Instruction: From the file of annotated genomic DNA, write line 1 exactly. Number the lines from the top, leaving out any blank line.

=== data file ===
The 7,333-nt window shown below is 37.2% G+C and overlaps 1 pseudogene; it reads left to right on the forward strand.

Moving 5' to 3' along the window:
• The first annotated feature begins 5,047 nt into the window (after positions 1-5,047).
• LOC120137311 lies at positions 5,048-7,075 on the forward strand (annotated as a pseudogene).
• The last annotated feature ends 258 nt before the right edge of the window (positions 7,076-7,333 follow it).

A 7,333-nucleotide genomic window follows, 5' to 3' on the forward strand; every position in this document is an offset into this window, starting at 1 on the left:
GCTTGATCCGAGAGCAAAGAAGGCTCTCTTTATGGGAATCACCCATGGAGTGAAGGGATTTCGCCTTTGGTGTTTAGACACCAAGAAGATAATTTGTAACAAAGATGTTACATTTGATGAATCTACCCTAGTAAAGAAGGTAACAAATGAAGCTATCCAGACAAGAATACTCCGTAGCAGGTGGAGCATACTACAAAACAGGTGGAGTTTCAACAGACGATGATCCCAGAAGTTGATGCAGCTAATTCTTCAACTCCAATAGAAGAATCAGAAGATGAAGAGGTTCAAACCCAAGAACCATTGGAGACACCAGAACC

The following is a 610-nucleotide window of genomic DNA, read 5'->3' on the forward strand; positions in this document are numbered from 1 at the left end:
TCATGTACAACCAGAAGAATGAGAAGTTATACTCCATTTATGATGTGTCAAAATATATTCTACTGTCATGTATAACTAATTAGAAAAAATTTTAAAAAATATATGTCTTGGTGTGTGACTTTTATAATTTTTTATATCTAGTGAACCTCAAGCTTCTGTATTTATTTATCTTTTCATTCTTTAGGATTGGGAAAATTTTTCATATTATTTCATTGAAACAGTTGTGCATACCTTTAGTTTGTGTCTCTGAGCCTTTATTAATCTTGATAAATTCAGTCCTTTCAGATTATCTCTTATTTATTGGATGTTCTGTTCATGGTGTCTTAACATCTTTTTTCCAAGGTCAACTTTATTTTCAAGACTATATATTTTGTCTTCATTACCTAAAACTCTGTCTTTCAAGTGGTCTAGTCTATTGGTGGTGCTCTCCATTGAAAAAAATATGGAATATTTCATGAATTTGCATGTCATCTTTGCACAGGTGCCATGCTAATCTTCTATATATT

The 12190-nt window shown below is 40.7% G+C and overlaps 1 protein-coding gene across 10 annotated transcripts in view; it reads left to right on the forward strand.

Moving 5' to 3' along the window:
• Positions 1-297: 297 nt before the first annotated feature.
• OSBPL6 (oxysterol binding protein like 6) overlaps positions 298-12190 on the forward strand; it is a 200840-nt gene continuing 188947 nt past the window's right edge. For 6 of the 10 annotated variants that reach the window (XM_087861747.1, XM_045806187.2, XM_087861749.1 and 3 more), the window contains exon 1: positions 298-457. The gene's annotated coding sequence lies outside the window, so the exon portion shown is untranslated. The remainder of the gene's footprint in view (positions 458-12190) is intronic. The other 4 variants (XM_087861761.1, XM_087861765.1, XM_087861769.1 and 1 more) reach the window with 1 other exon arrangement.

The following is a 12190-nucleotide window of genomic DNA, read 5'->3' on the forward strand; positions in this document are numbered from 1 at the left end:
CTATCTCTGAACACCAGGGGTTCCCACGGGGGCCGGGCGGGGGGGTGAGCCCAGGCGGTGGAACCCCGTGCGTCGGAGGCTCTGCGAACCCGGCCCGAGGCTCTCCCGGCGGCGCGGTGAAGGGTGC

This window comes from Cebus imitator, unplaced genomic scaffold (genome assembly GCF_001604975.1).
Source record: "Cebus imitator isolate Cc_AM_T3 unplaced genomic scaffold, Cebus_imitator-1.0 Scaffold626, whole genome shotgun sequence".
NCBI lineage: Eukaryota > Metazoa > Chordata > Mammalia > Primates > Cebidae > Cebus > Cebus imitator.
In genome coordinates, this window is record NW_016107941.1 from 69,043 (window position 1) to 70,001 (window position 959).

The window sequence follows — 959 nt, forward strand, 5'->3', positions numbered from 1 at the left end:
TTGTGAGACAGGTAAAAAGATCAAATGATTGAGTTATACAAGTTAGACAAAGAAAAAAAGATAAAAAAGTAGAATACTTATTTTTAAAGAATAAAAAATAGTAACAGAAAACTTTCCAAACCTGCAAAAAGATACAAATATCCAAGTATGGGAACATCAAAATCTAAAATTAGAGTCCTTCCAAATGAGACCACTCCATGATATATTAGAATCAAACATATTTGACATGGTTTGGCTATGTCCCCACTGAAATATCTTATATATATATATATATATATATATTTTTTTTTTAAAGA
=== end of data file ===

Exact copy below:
The 7,333-nt window shown below is 37.2% G+C and overlaps 1 pseudogene; it reads left to right on the forward strand.